3. The matter came back before the Income-tax Officer on September 26, 1945. Deducting Rs. 778 on account of replantation expenses the Kualalumpur income was reduced to Rs. 26,953 and after deducting Rs. 24,175 on account of the bad debt the Singapore income came down to Rs. 10,409. These two reduced amounts together with Rs. 29,403 being the income from Maubin made up the total accrued income of Rs. 66,765. Out of this amount Rs. 4,500 was deducted on account of unremitted profits of Maubin under the 3rd proviso to section4(1) of the Act, leaving a balance of Rs. 62,265. Out of the remittances the Income-tax Officer allocated Rs. 7,000 towards the accrued income of Rs. 29,403 from Maubin and Rs. 37,362 against the total accrued income of Kualalumpur and Singapore. He also allocated Rs. 24,549 as remittances out of assessed profits of previous years, leaving a balance of Rs. 13,541. This amount the Income-tax Officer considered as remittances out of earlier years' unassessed income and held it to be assessable to tax. After adding Rs. 13,541 to Rs. 62,265 being the net accrued income of the year from Maubin, Kualalumpur and Singapore the Income-tax Officer arrived at the total foreign income of Rs. 75,806. On the basis of this foreign income together with other income the Income-tax Officer recalculated the amount of income-tax, super tax and surcharges thereon at Rs. 22,802-6-0 and after giving credit for certain amounts, found Rs. 21,211-14-0 as the balance due which by his order dated September 26, 1945, was made payable in equal moiety on or before September 30, 1947, and March 31, 1948. He, however, did not issue any notice of demand under section 29 of the Act.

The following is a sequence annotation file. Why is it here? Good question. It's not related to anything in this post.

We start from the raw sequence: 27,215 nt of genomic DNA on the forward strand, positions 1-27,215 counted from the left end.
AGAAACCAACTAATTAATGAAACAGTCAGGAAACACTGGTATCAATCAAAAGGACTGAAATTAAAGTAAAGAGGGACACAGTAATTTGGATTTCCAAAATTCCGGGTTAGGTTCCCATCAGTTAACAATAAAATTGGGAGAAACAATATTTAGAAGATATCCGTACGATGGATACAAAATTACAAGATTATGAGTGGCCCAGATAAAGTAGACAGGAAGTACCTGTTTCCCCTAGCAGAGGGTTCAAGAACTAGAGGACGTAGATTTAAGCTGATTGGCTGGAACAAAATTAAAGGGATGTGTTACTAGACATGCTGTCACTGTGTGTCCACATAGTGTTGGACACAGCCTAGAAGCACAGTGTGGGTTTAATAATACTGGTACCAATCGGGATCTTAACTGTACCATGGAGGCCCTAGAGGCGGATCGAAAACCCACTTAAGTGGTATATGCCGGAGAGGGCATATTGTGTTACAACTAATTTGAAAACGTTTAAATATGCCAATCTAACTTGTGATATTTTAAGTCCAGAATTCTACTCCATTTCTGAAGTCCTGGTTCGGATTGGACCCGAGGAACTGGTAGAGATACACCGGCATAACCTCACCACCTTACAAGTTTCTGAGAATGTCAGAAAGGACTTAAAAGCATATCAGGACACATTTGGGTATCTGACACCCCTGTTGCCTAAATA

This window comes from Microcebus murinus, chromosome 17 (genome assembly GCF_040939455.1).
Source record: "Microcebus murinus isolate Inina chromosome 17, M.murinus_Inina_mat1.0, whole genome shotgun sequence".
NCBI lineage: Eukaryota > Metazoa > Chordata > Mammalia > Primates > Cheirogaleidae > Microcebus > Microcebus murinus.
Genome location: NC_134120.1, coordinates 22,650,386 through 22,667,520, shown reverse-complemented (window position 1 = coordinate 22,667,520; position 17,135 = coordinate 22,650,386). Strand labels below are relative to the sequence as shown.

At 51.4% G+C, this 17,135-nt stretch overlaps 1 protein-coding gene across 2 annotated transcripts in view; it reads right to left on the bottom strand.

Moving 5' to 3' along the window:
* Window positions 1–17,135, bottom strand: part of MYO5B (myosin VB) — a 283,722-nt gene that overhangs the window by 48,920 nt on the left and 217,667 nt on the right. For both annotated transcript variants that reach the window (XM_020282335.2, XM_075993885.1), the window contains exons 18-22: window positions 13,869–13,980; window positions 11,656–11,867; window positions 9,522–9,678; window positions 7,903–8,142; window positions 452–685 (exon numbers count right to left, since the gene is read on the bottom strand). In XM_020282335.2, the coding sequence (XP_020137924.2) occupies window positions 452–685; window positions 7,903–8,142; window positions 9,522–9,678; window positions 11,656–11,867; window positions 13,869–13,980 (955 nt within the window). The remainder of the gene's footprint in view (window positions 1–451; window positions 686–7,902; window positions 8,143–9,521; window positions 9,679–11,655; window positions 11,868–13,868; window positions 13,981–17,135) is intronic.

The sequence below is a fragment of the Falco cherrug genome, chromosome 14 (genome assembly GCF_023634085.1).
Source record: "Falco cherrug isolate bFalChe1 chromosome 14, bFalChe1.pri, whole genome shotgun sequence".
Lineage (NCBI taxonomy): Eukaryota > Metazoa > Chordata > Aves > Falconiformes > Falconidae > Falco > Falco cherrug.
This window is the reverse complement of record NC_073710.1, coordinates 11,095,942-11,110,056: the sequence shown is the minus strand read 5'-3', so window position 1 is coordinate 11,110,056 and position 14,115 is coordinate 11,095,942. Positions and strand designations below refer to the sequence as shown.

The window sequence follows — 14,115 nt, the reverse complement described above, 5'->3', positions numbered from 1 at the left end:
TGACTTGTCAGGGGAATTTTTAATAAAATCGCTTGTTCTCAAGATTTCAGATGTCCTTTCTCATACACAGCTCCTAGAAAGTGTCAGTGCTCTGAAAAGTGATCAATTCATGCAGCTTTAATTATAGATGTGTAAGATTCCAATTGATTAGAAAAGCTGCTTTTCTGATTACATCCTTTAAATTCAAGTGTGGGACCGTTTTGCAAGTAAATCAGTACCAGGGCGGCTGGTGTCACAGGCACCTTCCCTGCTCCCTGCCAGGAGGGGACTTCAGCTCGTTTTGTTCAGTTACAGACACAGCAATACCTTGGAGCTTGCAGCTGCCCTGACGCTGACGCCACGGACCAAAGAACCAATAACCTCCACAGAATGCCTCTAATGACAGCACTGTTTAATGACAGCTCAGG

4. Being aggrieved by the inclusion of Rs. 13,541 as the alleged unassessed foreign income of earlier years remitted to India during the year of account the assessee preferred an appeal before the Appellate Assistant Commissioner. The Appellate Assistant Commissioner was not satisfied that the assessee had any right of appeal under section 30 of the Act for there had been no assessment under section 23 and no notice of demand had been served on the assessee under section 29 of the Act. Accordingly the Appellate Assistant Commissioner by his order dated November 19, 1945, declined to admit the appeal. He, however, expressed the view that the assessee's remedy might lie in a miscellaneous application to the Tribunal complaining that the Income-tax Officer had either misconstrued or had not given effect to the order of the Appellate Tribunal.